Gov. Brad Little did the hard thing this week. But it was the right thing. We applaud him for it.
In response to the growing community spread of COVID-19, he has issued a stay-home order that restricts all but essential travel, mandates social distancing and closes nonessential businesses.
Little’s order will cause a great deal of economic pain, but it won’t be anything like the economic impact and sheer mass of human suffering that would have occurred if he had delayed this decision further.
This is not just a problem for big cities in far off places. Blaine County, about a two-hour drive from Idaho Falls, now has the highest number of confirmed cases per capita in the nation. We are at a high risk of becoming a hotspot as well.
There is a confirmed case in Bonneville County, but don’t think to yourself, “There’s only one here, no big deal.” Tests have overwhelmed laboratories. They sometimes take many, many days to come back. Because this disease is so transmissible, there could be dozens or hundreds of cases here — we just don’t know.
Now it is important for our community to follow Little’s order, to express our common strength by remaining apart. Stay home if you’re sick. Stay home if you’re healthy. Stay home unless it is impossible to avoid leaving, or to engage in some outdoor exercise away from other people.
If you defy Little’s order and continue to engage in nonessential travel or large public gatherings, you are placing others at risk. If you don’t stay home, you are increasing the risk to your grandmother and grandfather, to your mother and father.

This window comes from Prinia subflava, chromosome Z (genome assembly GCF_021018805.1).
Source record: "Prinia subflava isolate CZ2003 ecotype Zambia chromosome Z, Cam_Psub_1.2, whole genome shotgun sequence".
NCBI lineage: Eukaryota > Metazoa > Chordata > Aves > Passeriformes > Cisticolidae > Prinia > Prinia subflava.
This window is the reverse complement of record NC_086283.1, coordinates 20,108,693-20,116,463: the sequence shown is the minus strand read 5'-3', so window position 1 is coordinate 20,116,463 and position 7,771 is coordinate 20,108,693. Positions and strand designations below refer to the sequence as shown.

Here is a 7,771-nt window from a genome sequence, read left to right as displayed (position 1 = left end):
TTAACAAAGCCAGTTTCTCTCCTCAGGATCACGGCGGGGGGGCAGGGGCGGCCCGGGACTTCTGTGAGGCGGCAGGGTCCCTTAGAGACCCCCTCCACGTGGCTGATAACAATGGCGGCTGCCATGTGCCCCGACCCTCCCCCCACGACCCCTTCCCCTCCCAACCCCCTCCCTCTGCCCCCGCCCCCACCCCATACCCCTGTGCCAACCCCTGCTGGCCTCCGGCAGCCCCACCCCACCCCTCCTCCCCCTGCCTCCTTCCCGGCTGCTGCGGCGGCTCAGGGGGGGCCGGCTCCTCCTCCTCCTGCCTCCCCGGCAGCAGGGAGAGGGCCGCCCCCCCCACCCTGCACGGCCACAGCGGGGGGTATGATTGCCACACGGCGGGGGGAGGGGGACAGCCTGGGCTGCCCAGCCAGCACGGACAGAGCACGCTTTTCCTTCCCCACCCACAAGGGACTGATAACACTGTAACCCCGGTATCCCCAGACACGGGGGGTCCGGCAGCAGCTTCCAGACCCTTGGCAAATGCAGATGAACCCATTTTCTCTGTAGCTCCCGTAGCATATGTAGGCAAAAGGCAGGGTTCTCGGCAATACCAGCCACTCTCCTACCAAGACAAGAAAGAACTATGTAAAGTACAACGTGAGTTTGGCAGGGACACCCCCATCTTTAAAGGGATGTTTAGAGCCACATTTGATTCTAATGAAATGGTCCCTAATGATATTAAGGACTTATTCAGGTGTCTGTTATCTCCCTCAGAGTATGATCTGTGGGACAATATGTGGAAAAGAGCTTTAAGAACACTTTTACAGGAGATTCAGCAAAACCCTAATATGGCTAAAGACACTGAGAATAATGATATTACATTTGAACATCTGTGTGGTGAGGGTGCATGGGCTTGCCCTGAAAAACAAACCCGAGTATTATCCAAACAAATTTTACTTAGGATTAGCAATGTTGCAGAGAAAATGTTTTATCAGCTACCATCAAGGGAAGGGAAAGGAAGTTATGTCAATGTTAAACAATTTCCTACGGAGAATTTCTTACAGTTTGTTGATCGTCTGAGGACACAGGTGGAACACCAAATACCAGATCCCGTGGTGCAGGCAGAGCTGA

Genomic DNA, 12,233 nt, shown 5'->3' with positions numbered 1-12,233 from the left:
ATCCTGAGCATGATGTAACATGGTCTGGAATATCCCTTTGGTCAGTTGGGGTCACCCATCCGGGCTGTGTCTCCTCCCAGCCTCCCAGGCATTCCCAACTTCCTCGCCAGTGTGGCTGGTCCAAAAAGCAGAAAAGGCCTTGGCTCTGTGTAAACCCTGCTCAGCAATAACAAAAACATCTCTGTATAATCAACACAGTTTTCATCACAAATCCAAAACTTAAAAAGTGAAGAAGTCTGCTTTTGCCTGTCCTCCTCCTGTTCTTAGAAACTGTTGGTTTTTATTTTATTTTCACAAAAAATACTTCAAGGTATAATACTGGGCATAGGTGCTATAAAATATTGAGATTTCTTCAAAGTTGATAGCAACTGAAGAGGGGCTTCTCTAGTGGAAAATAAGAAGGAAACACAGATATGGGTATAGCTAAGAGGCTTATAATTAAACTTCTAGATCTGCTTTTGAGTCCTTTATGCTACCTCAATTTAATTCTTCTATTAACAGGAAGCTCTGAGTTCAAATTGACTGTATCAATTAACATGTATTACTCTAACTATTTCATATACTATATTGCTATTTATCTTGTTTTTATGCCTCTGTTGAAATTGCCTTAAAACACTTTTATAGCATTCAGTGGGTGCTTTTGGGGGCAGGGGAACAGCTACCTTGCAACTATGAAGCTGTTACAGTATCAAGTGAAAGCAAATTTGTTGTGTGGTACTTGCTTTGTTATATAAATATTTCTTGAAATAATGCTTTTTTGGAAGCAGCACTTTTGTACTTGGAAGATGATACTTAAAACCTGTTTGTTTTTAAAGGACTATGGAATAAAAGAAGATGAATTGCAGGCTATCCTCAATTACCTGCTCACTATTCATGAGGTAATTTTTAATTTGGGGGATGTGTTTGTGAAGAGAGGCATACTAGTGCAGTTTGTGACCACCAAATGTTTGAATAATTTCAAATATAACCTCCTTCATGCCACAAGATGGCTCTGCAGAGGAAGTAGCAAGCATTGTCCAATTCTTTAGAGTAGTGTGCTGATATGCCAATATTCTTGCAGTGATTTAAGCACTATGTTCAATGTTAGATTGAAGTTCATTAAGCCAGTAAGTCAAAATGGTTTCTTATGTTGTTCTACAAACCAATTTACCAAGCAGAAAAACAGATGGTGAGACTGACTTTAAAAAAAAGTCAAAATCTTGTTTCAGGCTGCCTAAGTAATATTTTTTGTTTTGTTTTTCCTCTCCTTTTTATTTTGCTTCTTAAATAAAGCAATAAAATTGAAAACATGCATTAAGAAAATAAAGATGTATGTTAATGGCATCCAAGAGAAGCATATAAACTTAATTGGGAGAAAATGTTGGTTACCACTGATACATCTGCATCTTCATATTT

You are risking nurses and doctors, who we will rely on for months to save the lives of those who develop severe complications, and who are terrified at the moment as they brace for an influx of cases amid a shortage of protective gear and resources for treatment.
The economic pain resulting from the requirement to stay home is massive. Unemployment claims rose 1,200% from the previous week. It is the responsibility of our federal representatives to address this.
The $2 trillion economic bailout package is a good first step, but it will not keep us going for all that long. Rep. Mike Simpson, Sen. Mike Crapo, Rep. Russ Fulcher and Sen. Jim Risch need to be prepared to vote for more, better-structured bailout packages.
This condition will not pass in a couple of weeks. The exit strategy to this lockdown will likely include lots of regular testing for the entire population — testing capacity that will take time to roll out — to quickly identify and isolate new cases, and quickly track down everyone they’ve had recent contact with to isolate them as well. It may involve widespread use of protective gear such as gloves and masks — equipment that is presently in short supply even for doctors, nurses and paramedics. Once new cases have fallen, and once sufficient testing capacity and an effective contact-tracing system is in place, there can be a slow transition back to something resembling normal economic life until a vaccine can be deployed.
So our representatives in Washington should be placing pressure on the Trump administration to invoke the Defense Production Act to ramp up the production of testing capacity, protective equipment and ventilators as quickly as possible.
Until an effective contact-tracing system is in place, a massive portion of our population will remain unemployed through no fault of their own. The state government can’t provide for them because tax revenue will plummet, and the state is legally bound to have a balanced budget. Little is already ordering state agencies to cut spending in anticipation of large tax shortfalls.
The federal government will have to plug gaps in the general economy and in state budgets for a long time. It can do this by running large deficits, with the Federal Reserve buying the new debt, as it has already pledged to do. Quite simply, the federal government needs to run a deficit that is about the same size as the decrease in business investment and consumer demand throughout the duration of the crisis to keep the economy whole. And it needs to quickly distribute those funds to families and businesses of all sizes.
This will be many trillions of dollars. Let’s hope Simpson, Crapo, Fulcher and Risch are prepared to spend it.